Last Tuesday, Hillary Rodham Clinton (yes, I’m talking about Hillary again) made a groundbreaking speech on behalf of LGBTQ human rights that caused reverberations around the world. Never before has such a high-level government official delivered such a bold and powerful statement calling for the unabashed support of the rights of lesbian, gay, bisexual, and transgendered people. Clinton kicked off her speech with a brief history lesson:
“At three o’clock in the morning on December 10th, 1948, after nearly two years of drafting and one last long night of debate, the president of the UN General Assembly called for a vote on the final text. Forty-eight nations voted in favor; eight abstained; none dissented. And the Universal Declaration of Human Rights was adopted. It proclaims a simple, powerful idea: All human beings are born free and equal in dignity and rights.”
She continued by linking gay rights to human rights with this statement:
“Like being a woman, like being a racial, religious, tribal, or ethnic minority, being LGBT does not make you less human.”
Later, she poses a direct challenge to anti-LGBT cultural and religious values practiced throughout the world:
“. . . [W]e came to learn that no practice or tradition trumps the human rights that belong to all of us. And this holds true for inflicting violence on LGBT people, criminalizing their status or behavior, expelling them from their families and communities, or tacitly or explicitly accepting their killing.”
And, towards the end of her speech, Clinton issues an impassioned call to end passive discrimination and oppression:
“The LGBTQ community needs allies. Conversely, when we see denials and abuses of human rights and fail to act, that sends the message to those deniers and abusers that they won’t suffer any consequences for their actions, and so they carry on. But when we do act, we send a powerful moral message.”
I’d say that this was an historic moment in modern world history.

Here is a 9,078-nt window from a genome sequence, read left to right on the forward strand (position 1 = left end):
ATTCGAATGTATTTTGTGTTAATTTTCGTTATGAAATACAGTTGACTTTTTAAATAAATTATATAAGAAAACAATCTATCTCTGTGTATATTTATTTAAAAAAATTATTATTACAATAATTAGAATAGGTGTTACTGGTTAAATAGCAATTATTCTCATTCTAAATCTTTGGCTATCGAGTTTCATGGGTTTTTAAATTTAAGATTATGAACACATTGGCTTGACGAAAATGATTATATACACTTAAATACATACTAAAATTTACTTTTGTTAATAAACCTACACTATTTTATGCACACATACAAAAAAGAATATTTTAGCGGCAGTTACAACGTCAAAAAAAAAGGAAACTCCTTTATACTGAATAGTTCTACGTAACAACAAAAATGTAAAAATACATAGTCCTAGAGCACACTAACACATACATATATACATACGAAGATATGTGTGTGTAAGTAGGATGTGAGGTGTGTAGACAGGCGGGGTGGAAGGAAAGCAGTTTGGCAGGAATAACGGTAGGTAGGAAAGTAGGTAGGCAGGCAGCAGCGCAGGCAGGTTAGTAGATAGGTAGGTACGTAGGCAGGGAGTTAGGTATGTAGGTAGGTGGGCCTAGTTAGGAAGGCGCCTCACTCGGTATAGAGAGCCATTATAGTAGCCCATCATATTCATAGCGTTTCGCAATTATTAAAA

But I’d actually like to focus on one specific part of her speech that I thought was particularly notable (which I haven’t really seen discussed anywhere else – and I’ve been paying attention, believe me). The statements that caught my attention were these: “But progress comes from changes in laws. In many places, including my own country, legal protections have preceded, not followed, broader recognition of rights. Laws have a teaching effect. Laws that discriminate validate other kinds of discrimination. Laws that require equal protections reinforce the moral imperative of equality. And practically speaking, it is often the case that laws must change before fears about change dissipate.” Whether Clinton is well-versed in theory and research in social psychology, or whether she has especially astute powers of observation, is a question that’s up for grabs. However, what I find notable is that her words echo almost exactly the ideas of Gordon Allport, psychologist and author of the classic 1954 book The Nature of Prejudice. Her comments also reflect the findings of cognitive-developmental theorist Lawrence Kohlberg, famous for his research on moral development. Both of these scholars concur that laws shape our moral compass – not the other way around.
Allport makes a distinction between stateways (legislation, court rulings, and other public policy efforts) and folkways (culturally-driven attitudes, beliefs, and worldviews), suggesting that social and cultural norms are most powerfully affected by stateways. When we pass laws, we create a new norm. And as a rule, people tend to shy away from non-normative behavior. In fact, our collective human desire for law and order is reflected in Lawrence Kohlberg’s stages of moral development. According to Kohlberg’s research, most people tend to rely on an “authority and social order maintaning orienatation” (as opposed to some universal set of ethical principles) when making moral judgments. In other words, people use laws, rather than an internal set of guiding principles, to make decisions about weighty moral issues. So if we want people to support LGBT human rights, we need laws and policies – both domestically and internationally – that guide that support.
Of course, there are laws, and there are laws. What happens when governmental law conflicts with Biblical law? Frankly, I think this conflict is at the heart of the same-sex marriage debate. In fact, Hillary Clinton’s own evolving attitudes regarding same-sex marriage probably reflect this dissonance. Ideally, Biblical law and laws passed by government entities would support reflect one another – but obviously that’s not always the case. It’s an issue I explore in my book, Backdrop, in some detail, and I’d like to explore it further in a future blog post. Stay tuned.
To watch (or read the text of) Hillary Clinton’s speech, delivered December 6, 2011, go to http://thenewcivilrightsmovement.com/watch-hillary-clintons-amazing-speech-on-lgbt-rights-full-text-and-video/politics/2011/12/06/31329.